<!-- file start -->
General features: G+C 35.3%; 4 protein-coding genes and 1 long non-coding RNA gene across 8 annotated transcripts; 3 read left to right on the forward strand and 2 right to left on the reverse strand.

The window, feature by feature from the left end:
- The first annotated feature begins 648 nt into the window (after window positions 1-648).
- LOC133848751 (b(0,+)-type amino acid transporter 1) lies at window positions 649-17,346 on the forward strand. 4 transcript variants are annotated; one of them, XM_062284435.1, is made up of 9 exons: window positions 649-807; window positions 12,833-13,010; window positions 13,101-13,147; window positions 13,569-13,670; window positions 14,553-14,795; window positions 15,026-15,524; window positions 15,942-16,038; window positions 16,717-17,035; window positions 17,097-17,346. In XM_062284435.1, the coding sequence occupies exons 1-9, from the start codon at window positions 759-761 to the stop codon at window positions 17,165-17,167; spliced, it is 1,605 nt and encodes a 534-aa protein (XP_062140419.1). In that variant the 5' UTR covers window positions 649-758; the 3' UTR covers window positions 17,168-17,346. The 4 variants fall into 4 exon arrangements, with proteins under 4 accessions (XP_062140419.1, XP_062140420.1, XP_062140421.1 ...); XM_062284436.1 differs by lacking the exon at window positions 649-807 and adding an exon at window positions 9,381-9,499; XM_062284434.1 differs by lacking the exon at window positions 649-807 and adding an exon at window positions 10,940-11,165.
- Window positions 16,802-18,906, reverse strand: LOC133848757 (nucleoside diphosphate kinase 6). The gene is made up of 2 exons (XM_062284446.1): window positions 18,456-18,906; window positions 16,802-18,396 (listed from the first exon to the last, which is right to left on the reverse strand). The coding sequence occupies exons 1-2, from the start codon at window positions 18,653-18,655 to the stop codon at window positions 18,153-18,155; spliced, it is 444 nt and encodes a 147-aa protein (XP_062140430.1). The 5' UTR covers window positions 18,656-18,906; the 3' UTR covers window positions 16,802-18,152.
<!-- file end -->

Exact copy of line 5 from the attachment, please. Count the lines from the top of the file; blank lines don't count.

- Window positions 16,802-18,906, reverse strand: LOC133848757 (nucleoside diphosphate kinase 6). The gene is made up of 2 exons (XM_062284446.1): window positions 18,456-18,906; window positions 16,802-18,396 (listed from the first exon to the last, which is right to left on the reverse strand). The coding sequence occupies exons 1-2, from the start codon at window positions 18,653-18,655 to the stop codon at window positions 18,153-18,155; spliced, it is 444 nt and encodes a 147-aa protein (XP_062140430.1). The 5' UTR covers window positions 18,656-18,906; the 3' UTR covers window positions 16,802-18,152.